These are just some of the questions we need to be asking ourselves so that we can help create communities where sexual or physical assault, no matter who is doing it, is deemed unacceptable. These are the kinds of questions we as gay men need to be asking ourselves so that we can continue (or for some begin) the work of addressing gender/sex inequity in our own communities, as well as in our own hearts and minds. This is a part of our healing work. This is a part of our transformation. This is a part of our accountability.

Photo—Kyle Taylor, Dream It. Do It. World Tour/Flickr

Vote Damnit. 2012 Election.

Saturday, November 3, 2012

You Said

And you said: But snake oil, always looks good.

Fugazi: Instrument • A Documentary by Jem Cohen

Fugazi: Instrument • A Documentary by Jem Cohen

Tool at The Glass House in Pomona, CA - 1996

Tool - Full Show - 1996

October 16th, 1996
The Glass House
Pomona, CA, USA

01:00 Stinkfist
06:17 Forty-Six & 2
13:35 Eulogy
22:45 Hooker With A Penis
28:20 Prison Sex
34:45 Jimmy
40:55 Undertow
47:30 Sober
53:30 H.
01:00:00 Ænema
01:08:00 Opiate
01:14:00 Third Eye

An Interview with Ian McKaye of Minor Threat & Dischord Records at Loyola University

An Interview with Ian McKaye of Minor Threat & Dischord Records at Loyola University

In this clip from - Watch as Ian MacKaye, founder and owner of Dischord Records, participates in a detailed Q&A session with an auditorium of Loyola University Music Business students. MacKaye speaks on his experiences with his bands like Minor Threat, Fugazi and The Evens. He answers questions about Straight Edge, DIY ethic, his Dischord record label and more.

"Going Through a Scary Breakup? Celebrities Have Been There Too" - The Good Men Project


The Good Men Project
, posted a simple article (which really isn't an article) about celebrity women who have had difficulty with romantic breakups. The article features women only, which I find interesting and also disappointing. 

Perhaps the November 3rd 2012 article posted by was only meant to focus on women, but the question is: why? The title, Going Through a Scary Breakup? Celebrities Have Been There Too, suggests that celebrities are inclusive of both genders.

Perhaps was unable to find quotes from male celebrities or perhaps wasn't interested -- there's no way to know. If it was difficult to find quotes from a male voice, that tells me societal influence may be playing a part. Sexist society tells us that it is unacceptable for men to reveal their feelings without scrutiny. There are plenty of men who have been hurt by relationships gone sour and plenty who harbor gems of wisdom derived from their experiences. I would have loved to have read some quotes from male celebrities as well.

The quotes within the post came from Demi Moore, Taylor Swift, Jessica Simpson, Emma Stone, Kate Mos, Vanessa Paradis, Madonna, Kim Kardashian, Halle Berry and Debra Messing.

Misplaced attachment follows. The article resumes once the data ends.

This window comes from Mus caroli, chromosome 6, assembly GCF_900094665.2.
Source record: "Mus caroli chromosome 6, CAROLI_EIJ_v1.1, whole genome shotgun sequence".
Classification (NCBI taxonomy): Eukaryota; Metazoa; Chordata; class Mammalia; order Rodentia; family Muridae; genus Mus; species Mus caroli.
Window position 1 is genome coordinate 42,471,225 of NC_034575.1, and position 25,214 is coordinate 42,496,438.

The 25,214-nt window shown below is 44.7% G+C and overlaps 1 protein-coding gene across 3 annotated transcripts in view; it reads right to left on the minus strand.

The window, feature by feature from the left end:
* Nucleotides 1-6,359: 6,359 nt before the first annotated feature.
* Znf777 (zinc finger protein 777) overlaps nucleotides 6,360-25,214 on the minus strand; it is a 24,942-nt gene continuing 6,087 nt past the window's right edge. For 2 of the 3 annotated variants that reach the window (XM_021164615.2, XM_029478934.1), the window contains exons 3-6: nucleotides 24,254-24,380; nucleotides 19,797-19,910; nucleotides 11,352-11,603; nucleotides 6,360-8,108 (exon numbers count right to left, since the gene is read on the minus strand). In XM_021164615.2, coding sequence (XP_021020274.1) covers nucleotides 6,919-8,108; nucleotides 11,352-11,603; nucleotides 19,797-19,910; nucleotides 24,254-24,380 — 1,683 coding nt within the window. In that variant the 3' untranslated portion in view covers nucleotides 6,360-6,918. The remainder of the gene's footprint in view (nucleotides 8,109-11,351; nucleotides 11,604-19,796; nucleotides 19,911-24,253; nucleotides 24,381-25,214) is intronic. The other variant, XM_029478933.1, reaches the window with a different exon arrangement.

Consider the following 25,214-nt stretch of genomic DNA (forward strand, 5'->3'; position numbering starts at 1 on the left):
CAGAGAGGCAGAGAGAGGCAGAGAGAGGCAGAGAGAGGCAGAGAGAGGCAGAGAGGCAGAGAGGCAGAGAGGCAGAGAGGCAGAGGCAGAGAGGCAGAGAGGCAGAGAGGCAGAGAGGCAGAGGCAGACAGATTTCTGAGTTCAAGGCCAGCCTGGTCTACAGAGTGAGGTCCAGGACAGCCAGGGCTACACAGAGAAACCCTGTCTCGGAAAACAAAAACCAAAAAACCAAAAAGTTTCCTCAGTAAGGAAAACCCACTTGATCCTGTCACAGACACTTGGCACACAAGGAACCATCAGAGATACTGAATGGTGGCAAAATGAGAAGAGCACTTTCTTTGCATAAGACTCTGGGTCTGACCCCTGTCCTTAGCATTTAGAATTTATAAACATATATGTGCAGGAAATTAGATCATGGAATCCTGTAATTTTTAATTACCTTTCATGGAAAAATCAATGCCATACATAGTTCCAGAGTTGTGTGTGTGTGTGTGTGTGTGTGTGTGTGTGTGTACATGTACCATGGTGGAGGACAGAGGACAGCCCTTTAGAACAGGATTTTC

There are a couple of ladies on that list whom I'm not familiar with.

Below are two of the quotes which I found impressive.

Jessica Simpson

“It was like a death in the family: you go through the mourning stage, then the rebellion, and then all of a sudden you have to find life by yourself … I loved everything about marriage. I loved having a companion to wake up with and have barbecues with. But things happen and people grow apart. I don’t really ever talk about the divorce because it was a heart-wrenching thing to go through.”
— Jessica Simpson said divorce can feel like death.

Emma Stone

“I was crawling on the floor. I remember throwing up. I remember being on the floor … I have never felt anything quite like that. It was so visceral. It’s like someone has killed you and you have to live through it and watch it happen … It was awful.”
— Emma Stone’s teen heartbreak caused her to throw up.

When Jessica Simpson and her then husband Nick Lashay, participated in a reality tv show, she earned a reputation of being a ditz. It's a rep that she has not fully shaken. If there are any concerns, simply read this quote.

She likens the divorce to a death. This is an analogy that I have often used, myself. When you breakup with someone, there is no going back. It's done and that feels unbelievably suffocating.She goes on to acknowledge that although their is mourning there is the desire to fight back or fight off. She then makes the excellent and very true point, that afterwards one must "find life" by oneself. The world is different when you are minus the partnership. I also love how she speaks about waking up with a companion and having BBQs with them. An intimate experience and a seemingly casual one, that exists as a part of every day life. All of that can change in an instant and then all of a sudden, you have to learn to live without.

Emma Stone spoke about how she was crawling on the floor and puking. I've never thrown up, but I've certainly found myself on the floor. Ending up there is a strange and humbling experience. Her statement about living through your own assassination is a profound one.

Thank you ladies. There's an incredible importance and bravery in allowing oneself to be so vulnerable. It is quotes like these that exemplify how human we all are. Now, where are the gents?


I like your Christ, I do not like your Christians. Your Christians are so unlike your Christ.
 - Gandhi

We Do

We all want to meet someone with perfect hands.

Keeping it at Bay

At Bay
by Lady J 2012©

When all that shit comes back
the nail in the coffin